I vividly remember that chilly day, the nineteenth of October. Autumn had arrived, and everyone was finally wearing their jeans, sweaters, and fashion boots. I attended my morning classes, ate lunch with my roommate, and went to my American Lit class, the class I dreaded the most (I won’t digress into what a terrible professor that man was). We were discussing Moby Dick, and it was all I could do to keep my eyes open (I learned early in my college career that I should never take a class right after lunch). As my professor droned on and on about the symbols in the novel, I suddenly had a moment of panic from out of nowhere. My heart began racing, my throat went dry, my hands started shaking. It was all I could do to hold back the tears as this feeling of dread washed over me. Though I had no reason to think anything was wrong, in my heart I knew. I’m not making this up, not exaggerating at all, I truly knew.
I left class in a daze and walked on autopilot to my job at the campus library. I had just started putting away a cart of books when my roommate and a good friend from high school walked into the library. I can still picture the scene in my mind as if it happened this morning. They entered the building, stopped, looked around, and both spotted me at the same time. I looked from one face to the other and began to cry.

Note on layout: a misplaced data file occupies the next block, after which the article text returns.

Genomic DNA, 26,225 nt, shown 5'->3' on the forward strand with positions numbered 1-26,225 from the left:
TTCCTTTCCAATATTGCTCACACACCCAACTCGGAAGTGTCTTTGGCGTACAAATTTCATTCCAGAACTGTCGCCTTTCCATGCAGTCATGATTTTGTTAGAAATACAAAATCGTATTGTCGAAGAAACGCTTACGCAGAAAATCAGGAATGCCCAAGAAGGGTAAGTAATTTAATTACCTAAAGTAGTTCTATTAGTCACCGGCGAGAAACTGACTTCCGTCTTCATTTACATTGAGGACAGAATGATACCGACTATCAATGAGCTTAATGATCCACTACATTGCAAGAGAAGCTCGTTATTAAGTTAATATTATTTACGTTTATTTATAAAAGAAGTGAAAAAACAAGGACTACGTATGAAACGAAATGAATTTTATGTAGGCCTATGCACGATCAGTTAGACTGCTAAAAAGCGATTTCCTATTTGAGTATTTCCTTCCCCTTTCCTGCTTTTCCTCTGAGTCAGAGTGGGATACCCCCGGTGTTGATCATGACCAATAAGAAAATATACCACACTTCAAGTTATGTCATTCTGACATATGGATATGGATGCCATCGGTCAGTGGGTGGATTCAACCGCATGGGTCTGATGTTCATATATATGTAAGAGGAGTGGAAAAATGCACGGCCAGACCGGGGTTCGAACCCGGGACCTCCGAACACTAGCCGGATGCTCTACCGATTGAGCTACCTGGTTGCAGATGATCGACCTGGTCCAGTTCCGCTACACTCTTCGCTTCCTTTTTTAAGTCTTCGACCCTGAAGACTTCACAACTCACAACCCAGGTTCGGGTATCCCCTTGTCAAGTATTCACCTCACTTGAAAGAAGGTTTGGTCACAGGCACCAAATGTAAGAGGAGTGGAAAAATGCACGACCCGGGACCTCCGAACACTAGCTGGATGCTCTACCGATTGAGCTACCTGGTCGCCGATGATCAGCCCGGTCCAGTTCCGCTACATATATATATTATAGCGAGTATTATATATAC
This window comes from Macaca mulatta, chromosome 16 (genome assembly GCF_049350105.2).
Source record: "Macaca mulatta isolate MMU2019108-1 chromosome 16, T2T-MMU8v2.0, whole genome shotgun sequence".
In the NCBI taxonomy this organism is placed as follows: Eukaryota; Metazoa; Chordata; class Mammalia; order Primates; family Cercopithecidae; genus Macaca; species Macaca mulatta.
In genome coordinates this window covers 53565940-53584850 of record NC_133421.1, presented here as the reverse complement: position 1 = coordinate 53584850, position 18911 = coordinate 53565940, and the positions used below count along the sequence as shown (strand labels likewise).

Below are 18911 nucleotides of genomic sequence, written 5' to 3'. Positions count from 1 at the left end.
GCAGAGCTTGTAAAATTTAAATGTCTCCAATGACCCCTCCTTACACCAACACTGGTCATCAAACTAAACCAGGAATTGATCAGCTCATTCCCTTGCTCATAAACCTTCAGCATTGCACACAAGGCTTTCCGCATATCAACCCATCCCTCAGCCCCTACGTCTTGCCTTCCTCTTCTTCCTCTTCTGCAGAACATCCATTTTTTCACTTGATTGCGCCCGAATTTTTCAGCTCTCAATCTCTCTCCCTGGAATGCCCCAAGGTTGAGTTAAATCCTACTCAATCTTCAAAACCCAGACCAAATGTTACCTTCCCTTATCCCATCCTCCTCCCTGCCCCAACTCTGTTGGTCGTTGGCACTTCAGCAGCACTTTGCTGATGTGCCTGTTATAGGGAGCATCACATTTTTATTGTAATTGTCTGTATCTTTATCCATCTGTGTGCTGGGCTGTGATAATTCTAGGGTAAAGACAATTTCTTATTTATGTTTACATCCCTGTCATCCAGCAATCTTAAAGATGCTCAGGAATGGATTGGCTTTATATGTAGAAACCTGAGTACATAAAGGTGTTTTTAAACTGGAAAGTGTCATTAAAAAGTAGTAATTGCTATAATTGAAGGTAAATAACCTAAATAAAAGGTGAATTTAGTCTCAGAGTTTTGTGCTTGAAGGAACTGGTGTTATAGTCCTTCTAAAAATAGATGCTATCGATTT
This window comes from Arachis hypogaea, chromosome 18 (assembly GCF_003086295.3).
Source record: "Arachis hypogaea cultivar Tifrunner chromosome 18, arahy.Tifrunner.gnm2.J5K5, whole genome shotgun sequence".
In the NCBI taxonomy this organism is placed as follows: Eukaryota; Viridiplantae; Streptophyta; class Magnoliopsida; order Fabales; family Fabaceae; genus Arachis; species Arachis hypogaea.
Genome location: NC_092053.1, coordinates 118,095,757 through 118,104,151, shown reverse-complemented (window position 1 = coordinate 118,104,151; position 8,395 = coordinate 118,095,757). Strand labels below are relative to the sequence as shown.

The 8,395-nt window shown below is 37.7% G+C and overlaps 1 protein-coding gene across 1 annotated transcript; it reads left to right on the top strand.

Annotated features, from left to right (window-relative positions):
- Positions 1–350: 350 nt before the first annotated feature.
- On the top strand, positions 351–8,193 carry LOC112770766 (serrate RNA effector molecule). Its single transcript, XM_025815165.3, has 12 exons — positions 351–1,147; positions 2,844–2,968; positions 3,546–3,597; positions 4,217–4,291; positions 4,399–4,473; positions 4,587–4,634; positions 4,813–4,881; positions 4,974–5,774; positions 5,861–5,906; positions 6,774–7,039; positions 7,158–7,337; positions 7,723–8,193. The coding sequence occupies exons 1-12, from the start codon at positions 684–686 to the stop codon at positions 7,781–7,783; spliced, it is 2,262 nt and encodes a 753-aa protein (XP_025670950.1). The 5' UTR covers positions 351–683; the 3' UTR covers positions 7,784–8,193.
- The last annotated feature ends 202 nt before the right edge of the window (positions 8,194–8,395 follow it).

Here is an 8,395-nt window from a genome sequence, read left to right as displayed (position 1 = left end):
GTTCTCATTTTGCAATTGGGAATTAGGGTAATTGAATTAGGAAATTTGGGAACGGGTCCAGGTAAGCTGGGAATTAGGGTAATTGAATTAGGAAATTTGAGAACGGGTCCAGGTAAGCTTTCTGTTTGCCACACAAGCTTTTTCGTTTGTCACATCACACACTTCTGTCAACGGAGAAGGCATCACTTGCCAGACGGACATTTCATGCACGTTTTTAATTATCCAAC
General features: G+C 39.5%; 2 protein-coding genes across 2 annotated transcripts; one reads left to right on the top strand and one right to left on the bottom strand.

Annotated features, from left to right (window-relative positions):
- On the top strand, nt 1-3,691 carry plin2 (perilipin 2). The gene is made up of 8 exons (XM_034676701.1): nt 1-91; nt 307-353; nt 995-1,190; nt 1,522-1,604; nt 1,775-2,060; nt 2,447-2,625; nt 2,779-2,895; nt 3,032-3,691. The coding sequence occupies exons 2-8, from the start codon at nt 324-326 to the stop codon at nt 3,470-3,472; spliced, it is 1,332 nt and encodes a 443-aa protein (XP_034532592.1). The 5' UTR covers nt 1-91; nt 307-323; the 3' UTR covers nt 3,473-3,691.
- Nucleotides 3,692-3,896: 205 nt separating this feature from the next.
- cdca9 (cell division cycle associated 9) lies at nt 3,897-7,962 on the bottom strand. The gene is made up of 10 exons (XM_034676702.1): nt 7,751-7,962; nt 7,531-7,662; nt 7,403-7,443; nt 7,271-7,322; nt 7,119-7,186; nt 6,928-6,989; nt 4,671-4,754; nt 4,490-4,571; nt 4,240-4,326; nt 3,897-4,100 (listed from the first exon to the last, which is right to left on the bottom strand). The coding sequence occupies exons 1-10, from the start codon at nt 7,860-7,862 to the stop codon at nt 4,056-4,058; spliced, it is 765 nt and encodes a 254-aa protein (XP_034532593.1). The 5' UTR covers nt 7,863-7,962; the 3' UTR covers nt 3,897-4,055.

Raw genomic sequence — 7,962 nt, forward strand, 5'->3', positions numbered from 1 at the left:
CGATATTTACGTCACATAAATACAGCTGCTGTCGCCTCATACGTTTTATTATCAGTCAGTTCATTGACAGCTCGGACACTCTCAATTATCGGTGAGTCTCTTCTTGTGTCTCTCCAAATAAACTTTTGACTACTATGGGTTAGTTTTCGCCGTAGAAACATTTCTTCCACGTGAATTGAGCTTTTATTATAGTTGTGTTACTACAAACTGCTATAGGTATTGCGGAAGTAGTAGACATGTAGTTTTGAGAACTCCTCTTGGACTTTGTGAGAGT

“Your dad called,” my roommate said.
I nodded, “I know,” I told her. She looked surprised. After all, this was 1988. There were no cell phones, no laptops in every book bag, nothing but a pay phone at the end of our hall. “He’s gone, isn’t he?” I choked out the words.
“Your grandfather passed away about thirty minutes ago,” my friend, Greg, told me.
With confirmation that my fear was real, the tears began to flow uncontrollably. And that’s the last I remember of most of the next several weeks.